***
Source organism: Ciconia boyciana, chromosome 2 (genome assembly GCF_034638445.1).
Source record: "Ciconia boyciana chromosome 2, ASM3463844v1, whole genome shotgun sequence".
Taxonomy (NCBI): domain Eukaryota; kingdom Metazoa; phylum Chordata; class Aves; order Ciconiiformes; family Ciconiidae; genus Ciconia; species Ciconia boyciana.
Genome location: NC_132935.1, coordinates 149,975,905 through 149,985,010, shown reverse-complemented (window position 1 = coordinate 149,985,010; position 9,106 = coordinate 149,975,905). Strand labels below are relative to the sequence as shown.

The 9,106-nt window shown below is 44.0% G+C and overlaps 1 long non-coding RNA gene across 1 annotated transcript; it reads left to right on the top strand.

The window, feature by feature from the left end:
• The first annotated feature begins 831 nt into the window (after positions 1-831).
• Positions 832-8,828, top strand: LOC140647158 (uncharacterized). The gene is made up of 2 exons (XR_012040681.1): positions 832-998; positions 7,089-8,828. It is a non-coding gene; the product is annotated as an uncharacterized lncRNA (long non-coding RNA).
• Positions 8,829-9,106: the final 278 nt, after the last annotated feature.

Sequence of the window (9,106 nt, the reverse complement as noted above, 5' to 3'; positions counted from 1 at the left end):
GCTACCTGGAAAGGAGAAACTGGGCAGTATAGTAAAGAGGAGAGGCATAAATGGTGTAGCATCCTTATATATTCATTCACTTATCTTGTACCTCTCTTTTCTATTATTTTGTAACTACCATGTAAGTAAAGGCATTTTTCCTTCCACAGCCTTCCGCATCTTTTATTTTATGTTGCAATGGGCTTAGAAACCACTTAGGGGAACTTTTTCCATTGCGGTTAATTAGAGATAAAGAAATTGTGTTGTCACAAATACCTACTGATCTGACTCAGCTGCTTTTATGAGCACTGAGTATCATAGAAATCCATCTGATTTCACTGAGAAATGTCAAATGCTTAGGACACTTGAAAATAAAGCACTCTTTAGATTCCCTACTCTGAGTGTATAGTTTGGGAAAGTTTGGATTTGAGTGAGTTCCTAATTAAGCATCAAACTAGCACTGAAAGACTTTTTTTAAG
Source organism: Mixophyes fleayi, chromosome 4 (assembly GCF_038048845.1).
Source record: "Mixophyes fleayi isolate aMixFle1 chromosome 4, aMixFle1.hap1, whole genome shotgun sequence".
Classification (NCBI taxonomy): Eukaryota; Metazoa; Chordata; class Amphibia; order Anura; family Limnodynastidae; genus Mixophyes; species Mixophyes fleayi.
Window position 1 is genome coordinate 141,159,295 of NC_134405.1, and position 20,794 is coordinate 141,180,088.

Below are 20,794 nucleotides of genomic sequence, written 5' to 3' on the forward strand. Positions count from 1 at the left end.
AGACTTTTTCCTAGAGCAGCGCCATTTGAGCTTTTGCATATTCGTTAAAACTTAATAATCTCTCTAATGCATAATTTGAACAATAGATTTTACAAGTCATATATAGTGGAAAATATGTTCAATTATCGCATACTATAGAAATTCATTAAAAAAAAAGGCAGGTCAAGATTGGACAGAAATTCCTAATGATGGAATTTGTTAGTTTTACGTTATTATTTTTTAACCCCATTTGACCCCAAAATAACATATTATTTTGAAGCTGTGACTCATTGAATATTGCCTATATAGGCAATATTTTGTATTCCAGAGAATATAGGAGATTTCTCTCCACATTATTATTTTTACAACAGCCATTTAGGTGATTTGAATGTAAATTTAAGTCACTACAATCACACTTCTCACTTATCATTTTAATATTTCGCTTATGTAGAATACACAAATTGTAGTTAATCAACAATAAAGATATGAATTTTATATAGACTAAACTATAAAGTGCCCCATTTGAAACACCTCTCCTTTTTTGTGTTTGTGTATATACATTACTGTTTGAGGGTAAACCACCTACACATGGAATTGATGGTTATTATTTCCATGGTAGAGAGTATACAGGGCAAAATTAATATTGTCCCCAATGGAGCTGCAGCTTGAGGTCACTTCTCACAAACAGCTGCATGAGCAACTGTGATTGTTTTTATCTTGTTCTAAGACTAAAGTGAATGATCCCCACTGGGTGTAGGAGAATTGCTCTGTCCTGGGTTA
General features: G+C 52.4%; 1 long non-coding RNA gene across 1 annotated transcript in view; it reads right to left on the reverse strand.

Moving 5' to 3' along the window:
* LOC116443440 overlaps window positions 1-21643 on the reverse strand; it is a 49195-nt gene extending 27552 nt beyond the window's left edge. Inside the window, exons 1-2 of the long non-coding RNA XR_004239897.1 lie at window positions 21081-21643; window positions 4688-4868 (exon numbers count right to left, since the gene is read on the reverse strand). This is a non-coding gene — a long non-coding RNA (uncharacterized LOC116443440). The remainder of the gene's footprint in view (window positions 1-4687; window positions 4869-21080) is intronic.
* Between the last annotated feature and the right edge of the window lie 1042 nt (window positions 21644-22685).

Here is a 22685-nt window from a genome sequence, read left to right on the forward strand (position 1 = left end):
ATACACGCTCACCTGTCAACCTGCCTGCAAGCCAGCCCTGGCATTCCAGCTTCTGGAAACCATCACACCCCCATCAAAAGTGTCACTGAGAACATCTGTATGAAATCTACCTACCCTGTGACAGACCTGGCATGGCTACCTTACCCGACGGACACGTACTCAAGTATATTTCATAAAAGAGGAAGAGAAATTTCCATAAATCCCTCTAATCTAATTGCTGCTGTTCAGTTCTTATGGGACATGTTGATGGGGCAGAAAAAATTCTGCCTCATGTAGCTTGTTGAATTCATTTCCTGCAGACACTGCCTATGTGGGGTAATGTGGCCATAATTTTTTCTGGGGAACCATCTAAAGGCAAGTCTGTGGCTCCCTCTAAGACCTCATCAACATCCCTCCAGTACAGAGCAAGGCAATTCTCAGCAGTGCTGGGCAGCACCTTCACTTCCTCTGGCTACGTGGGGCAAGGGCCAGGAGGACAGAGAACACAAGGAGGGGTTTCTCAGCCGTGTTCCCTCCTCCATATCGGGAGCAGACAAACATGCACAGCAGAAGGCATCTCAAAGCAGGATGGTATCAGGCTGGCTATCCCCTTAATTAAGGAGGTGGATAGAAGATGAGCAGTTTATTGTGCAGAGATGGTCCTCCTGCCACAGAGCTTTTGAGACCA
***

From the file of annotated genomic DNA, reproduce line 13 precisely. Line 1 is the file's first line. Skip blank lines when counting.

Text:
Source record: "Mixophyes fleayi isolate aMixFle1 chromosome 4, aMixFle1.hap1, whole genome shotgun sequence".